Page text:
After grading 45 essays this weekend, it remains a wonder that I learned anything new. I did, sadly, once again find a few plagiarizers, but I also read some good essays on which students had obviously spent time.
As a person extremely interested environmental issues, I belong to several environmental organizations and read a lot about related issues. Here are some of the things I have learned either recently or in the last few days:
-June and July were the warmest June and July on record and the 14th and 15th straight months in which such records have been set.
-Thawing permafrost near the Alaskan Highway has caused it to sink in places.
-In Siberia the same thawing has caused the release of deadly bacteria–anthrax to be specific.
-This past summer, toxic algae affected waterways in states as diverse as California and Utah. It does not smell all that wonderful either.
-In Alaska so many wolves have been killed that naturalists can no longer research them in their natural state.
-The Republican Platform claims coal is a clean source of energy.
-Hot summers have caused Douglas fir trees to quit growing.
Recently, my posts discuss a lot about Ice Ages, climatology, and global warming. Most of it focused on the Arctic. Apparently researchers in Norway and Germany think another vulnerable area is East Antarctica specifically the Wilkes Basin. It stretches over 600 miles (1,000 km) inland and is vulnerable to thawing because only a tiny rim of ice on bedrock holds it in place. If oceans warm and this rim of ice melts, the Wilkes Basin could break lose and melt. Because the Wilkes Basin slants and this small rim of ice lays below sea level, once unplugged, it cannot reverse.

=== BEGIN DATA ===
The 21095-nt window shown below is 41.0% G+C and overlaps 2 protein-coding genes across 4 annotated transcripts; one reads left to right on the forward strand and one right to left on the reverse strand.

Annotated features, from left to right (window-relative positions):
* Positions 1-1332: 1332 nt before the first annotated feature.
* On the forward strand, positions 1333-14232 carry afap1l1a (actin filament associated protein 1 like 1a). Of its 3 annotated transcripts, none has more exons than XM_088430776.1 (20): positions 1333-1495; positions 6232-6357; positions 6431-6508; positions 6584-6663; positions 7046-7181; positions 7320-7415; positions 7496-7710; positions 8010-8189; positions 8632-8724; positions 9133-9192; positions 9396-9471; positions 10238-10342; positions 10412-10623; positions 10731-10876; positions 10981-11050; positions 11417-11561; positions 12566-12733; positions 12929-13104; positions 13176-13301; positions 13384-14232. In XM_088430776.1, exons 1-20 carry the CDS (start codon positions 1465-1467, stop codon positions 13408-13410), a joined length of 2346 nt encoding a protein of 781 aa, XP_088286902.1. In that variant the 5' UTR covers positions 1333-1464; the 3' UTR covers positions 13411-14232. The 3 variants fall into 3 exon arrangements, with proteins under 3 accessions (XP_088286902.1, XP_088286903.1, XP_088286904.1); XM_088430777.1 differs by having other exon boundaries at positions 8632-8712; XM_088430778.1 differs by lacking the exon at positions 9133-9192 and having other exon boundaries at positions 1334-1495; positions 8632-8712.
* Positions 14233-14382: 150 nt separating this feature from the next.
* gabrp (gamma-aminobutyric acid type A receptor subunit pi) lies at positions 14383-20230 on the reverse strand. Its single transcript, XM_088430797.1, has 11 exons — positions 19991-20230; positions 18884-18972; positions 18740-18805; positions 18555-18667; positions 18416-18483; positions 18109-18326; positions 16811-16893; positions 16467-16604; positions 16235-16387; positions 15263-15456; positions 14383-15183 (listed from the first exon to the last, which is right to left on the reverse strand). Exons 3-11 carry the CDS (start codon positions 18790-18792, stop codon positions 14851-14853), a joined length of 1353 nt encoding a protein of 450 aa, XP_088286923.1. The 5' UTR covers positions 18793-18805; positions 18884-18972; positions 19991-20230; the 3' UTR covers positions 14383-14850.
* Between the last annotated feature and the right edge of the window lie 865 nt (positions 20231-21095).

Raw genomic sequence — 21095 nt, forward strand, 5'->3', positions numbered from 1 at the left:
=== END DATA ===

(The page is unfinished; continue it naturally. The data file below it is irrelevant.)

Antarctica is the size of the United States and Mexico combined. If it ever melts, sea levels would rise 188 feet (57 meters). Do not worry. It will take 200 years for this plug to the Wilkes Basin to melt. Those of us alive now won’t have to worry about seas rising that high. However, it does not take much sea level rise to decimate many of our current large cities. Already, in recent years New York City, Miami, and New Orleans have experienced immense economic flood costs. Even if the seas rise a little more than seven inches by 2050, the following cities are expected to suffer huge economic losses: Havana, Houston, Santo Domingo, Port au Prince, Baranquilla, Mumbai, Kolkata, Marseille, Istanbul, Athens, Beirut, Tel Aviv, Naples, Alexandria, Athens, Algiers, and five cities in China, including Shanghai. The latter may explain why suddenly China has taken an increased interest in global warming and how to curtail it.